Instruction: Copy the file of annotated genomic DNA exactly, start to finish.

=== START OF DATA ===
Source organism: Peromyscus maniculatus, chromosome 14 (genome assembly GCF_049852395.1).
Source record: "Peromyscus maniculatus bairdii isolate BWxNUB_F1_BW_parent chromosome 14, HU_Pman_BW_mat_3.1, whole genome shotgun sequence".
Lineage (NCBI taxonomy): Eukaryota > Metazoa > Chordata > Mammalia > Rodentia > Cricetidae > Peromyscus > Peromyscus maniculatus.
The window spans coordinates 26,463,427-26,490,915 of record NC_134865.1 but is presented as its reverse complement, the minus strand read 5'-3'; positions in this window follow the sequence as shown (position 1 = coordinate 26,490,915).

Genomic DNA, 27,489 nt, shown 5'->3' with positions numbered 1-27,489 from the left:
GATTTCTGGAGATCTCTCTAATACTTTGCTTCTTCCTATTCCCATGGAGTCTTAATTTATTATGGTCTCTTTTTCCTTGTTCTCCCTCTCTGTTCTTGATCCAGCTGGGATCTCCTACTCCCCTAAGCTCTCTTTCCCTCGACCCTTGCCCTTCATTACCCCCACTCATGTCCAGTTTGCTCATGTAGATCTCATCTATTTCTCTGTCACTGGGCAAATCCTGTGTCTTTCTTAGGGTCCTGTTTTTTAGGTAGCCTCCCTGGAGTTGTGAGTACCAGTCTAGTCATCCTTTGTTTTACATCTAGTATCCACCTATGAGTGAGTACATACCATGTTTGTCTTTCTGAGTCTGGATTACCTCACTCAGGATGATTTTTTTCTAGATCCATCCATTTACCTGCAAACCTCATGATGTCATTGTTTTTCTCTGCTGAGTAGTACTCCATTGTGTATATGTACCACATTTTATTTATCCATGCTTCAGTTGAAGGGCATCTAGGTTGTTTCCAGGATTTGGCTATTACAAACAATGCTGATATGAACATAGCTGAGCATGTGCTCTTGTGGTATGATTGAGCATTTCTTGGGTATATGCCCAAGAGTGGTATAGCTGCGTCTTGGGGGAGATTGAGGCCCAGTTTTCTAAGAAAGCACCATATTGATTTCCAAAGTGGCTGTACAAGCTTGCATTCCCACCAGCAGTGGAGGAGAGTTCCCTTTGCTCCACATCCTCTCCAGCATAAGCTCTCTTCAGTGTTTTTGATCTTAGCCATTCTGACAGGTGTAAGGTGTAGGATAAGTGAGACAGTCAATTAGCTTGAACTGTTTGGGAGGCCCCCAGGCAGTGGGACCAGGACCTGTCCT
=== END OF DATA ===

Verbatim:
Source organism: Peromyscus maniculatus, chromosome 14 (genome assembly GCF_049852395.1).
Source record: "Peromyscus maniculatus bairdii isolate BWxNUB_F1_BW_parent chromosome 14, HU_Pman_BW_mat_3.1, whole genome shotgun sequence".
Lineage (NCBI taxonomy): Eukaryota > Metazoa > Chordata > Mammalia > Rodentia > Cricetidae > Peromyscus > Peromyscus maniculatus.
The window spans coordinates 26,463,427-26,490,915 of record NC_134865.1 but is presented as its reverse complement, the minus strand read 5'-3'; positions in this window follow the sequence as shown (position 1 = coordinate 26,490,915).

Genomic DNA, 27,489 nt, shown 5'->3' with positions numbered 1-27,489 from the left:
GATTTCTGGAGATCTCTCTAATACTTTGCTTCTTCCTATTCCCATGGAGTCTTAATTTATTATGGTCTCTTTTTCCTTGTTCTCCCTCTCTGTTCTTGATCCAGCTGGGATCTCCTACTCCCCTAAGCTCTCTTTCCCTCGACCCTTGCCCTTCATTACCCCCACTCATGTCCAGTTTGCTCATGTAGATCTCATCTATTTCTCTGTCACTGGGCAAATCCTGTGTCTTTCTTAGGGTCCTGTTTTTTAGGTAGCCTCCCTGGAGTTGTGAGTACCAGTCTAGTCATCCTTTGTTTTACATCTAGTATCCACCTATGAGTGAGTACATACCATGTTTGTCTTTCTGAGTCTGGATTACCTCACTCAGGATGATTTTTTTCTAGATCCATCCATTTACCTGCAAACCTCATGATGTCATTGTTTTTCTCTGCTGAGTAGTACTCCATTGTGTATATGTACCACATTTTATTTATCCATGCTTCAGTTGAAGGGCATCTAGGTTGTTTCCAGGATTTGGCTATTACAAACAATGCTGATATGAACATAGCTGAGCATGTGCTCTTGTGGTATGATTGAGCATTTCTTGGGTATATGCCCAAGAGTGGTATAGCTGCGTCTTGGGGGAGATTGAGGCCCAGTTTTCTAAGAAAGCACCATATTGATTTCCAAAGTGGCTGTACAAGCTTGCATTCCCACCAGCAGTGGAGGAGAGTTCCCTTTGCTCCACATCCTCTCCAGCATAAGCTCTCTTCAGTGTTTTTGATCTTAGCCATTCTGACAGGTGTAAGGTGTAGGATAAGTGAGACAGTCAATTAGCTTGAACTGTTTGGGAGGCCCCCAGGCAGTGGGACCAGGACCTGTCCT